- Contractor experience. The contractor’s staff had limited experience with the equipment they were maintaining. As a result, a substantial learning curve was necessary to become familiar with the plant, including its equipment, policies, procedures, and practices. Further, the contractor had limited experience with condition monitoring (predictive maintenance) to help optimize time based maintenance. Thus it relied primarily on a time based approach to maintenance, which is typically not optimal in and of itself. This is evidenced by the concurrent increase in reactive maintenance levels, in spite of a substantial increase in time based maintenance. Finally, many of the contractor’s staff were taken from the construction ranks, where different work processes and methods are used, resulting in a more-difficult transition into an operating plant.
- Displaced contractors. Existing contractors, who were in effect being eliminated, remained on the job for about three months after the new firm started. These existing contractor charges increased substantially during this transition period prior to their departure. While a transition period may be prudent, better management may have helped mitigate these costs.
- Shutdown impact. Just prior to the new contractor’s arrival, the entire plant had been shut down for extensive maintenance efforts and bringing on line a major new production process. The start up was difficult and time consuming, leaving few resources to manage the integration of the new maintenance contractor. Morale problems were inherent in the concurrent shift of maintenance functions to the contractor. Confusion was substantial, and morale and productivity were low.
- Transition process. The process for introducing and integrating the contractor with the plant’s work management practices was poor. There was little understanding of the work order process used at the plant, of the planning and scheduling process, and of the maintenance information software currently in use. There was insufficient management interface, because of the shutdown and startup efforts, to allow adequate communication and management of the integration effort.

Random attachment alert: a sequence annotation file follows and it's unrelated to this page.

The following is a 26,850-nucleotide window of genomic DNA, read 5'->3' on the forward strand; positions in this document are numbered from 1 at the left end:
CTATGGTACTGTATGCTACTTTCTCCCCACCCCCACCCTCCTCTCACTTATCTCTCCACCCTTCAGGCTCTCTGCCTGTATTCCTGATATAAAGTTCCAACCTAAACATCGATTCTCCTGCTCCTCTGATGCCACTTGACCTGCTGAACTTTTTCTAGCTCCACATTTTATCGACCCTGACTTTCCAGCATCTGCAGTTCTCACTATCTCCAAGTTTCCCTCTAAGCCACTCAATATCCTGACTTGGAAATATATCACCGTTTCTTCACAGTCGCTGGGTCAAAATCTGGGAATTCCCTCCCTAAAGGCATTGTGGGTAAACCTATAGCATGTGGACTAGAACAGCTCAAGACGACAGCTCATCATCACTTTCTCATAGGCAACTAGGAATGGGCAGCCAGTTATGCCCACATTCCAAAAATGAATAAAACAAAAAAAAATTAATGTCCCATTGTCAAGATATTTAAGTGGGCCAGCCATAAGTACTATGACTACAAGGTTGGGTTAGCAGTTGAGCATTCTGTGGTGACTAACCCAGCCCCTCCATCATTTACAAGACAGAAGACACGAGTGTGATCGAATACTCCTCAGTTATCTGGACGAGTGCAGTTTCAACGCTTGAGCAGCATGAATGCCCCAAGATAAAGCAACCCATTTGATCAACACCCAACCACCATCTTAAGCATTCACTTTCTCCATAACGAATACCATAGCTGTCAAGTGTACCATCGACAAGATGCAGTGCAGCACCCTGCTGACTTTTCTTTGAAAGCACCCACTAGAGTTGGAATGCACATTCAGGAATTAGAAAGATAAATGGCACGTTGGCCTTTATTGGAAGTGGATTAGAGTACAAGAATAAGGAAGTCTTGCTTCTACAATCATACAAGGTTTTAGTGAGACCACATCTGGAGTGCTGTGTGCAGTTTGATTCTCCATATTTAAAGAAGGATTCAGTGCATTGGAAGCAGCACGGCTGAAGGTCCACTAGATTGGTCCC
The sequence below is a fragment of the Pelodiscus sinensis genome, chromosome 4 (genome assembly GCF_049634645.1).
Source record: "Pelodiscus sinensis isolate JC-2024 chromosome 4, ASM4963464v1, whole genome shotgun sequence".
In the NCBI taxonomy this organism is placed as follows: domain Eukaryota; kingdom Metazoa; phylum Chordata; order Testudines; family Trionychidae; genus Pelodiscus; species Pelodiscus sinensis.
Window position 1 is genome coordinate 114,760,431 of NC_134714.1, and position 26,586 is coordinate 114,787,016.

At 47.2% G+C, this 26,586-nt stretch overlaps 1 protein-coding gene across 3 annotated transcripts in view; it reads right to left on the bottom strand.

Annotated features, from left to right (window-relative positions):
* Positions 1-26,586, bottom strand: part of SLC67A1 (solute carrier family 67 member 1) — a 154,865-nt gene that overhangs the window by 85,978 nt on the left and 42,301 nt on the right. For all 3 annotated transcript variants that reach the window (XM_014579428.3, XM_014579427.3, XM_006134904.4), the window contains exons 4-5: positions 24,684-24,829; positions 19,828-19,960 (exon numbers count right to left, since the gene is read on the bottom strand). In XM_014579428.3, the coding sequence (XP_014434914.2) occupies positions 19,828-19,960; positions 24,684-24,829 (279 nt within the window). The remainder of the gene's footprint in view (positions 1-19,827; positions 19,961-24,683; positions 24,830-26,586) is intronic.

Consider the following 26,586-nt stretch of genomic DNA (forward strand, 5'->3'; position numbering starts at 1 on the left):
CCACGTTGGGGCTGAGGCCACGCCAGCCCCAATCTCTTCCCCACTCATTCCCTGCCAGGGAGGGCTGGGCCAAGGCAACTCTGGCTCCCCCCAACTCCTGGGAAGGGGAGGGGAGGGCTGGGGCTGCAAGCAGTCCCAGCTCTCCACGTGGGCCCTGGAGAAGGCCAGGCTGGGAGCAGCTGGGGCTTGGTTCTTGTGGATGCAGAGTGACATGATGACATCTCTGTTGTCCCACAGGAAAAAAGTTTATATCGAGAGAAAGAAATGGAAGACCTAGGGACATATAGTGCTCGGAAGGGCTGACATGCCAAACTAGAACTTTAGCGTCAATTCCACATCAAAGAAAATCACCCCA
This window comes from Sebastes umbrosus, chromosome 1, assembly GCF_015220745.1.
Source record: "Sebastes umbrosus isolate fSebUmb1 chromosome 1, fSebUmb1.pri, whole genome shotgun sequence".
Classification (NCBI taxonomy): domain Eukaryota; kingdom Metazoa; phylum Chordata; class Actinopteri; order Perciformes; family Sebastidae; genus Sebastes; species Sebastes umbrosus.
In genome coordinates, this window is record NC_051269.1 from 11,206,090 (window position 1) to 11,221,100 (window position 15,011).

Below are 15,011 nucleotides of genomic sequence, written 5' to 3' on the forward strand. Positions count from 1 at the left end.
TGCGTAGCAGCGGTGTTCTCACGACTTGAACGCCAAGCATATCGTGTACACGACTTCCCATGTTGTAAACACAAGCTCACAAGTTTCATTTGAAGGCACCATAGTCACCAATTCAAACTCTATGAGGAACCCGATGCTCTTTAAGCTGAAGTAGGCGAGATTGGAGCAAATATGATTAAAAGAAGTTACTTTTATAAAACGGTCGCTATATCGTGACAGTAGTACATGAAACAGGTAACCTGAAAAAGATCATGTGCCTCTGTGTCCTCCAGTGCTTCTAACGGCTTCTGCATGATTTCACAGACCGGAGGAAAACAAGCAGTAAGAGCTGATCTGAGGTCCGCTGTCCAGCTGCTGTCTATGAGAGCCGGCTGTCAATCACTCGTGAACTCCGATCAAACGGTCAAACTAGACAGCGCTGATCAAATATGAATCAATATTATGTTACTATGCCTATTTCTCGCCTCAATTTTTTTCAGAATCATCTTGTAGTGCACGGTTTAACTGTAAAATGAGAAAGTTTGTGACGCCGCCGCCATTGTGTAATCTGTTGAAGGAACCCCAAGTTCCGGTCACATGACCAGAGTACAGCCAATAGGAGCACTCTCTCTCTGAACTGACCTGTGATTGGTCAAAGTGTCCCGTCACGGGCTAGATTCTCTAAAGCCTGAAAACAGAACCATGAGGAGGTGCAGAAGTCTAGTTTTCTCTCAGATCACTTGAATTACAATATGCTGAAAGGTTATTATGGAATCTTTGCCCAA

- Loss of key management staff. Concurrent with the arrival of the contractor, two key managers at the plant were transferred, exacerbating the difficulties in providing overall management and integration of the contractor.
- Loss of skilled staff. Many, if not most, of the employees skilled in maintaining plant equipment began to leave just as the new contractor arrived. Some were laid off; others went on early retirement. Morale was quite low, and the enthusiasm for “training” the contractor coming in was essentially nonexistent.
At this point it is too late to return to the way things were. The plant has gone through the pain of bringing in, training, and integrating a consolidated contractor, whose staff is now familiar enough with the equipment and work processes to perform in a reasonably effective manner. However, costs are still substantially above what they should be for world-class performance, and indeed are above what they were when the contractor arrived.
Given this, and that almost all operating units will (and should) continue to use the contractor to support world-class performance, it is appropriate to meet with the contractor on a regular basis to improve the relationship and to create clear expectations.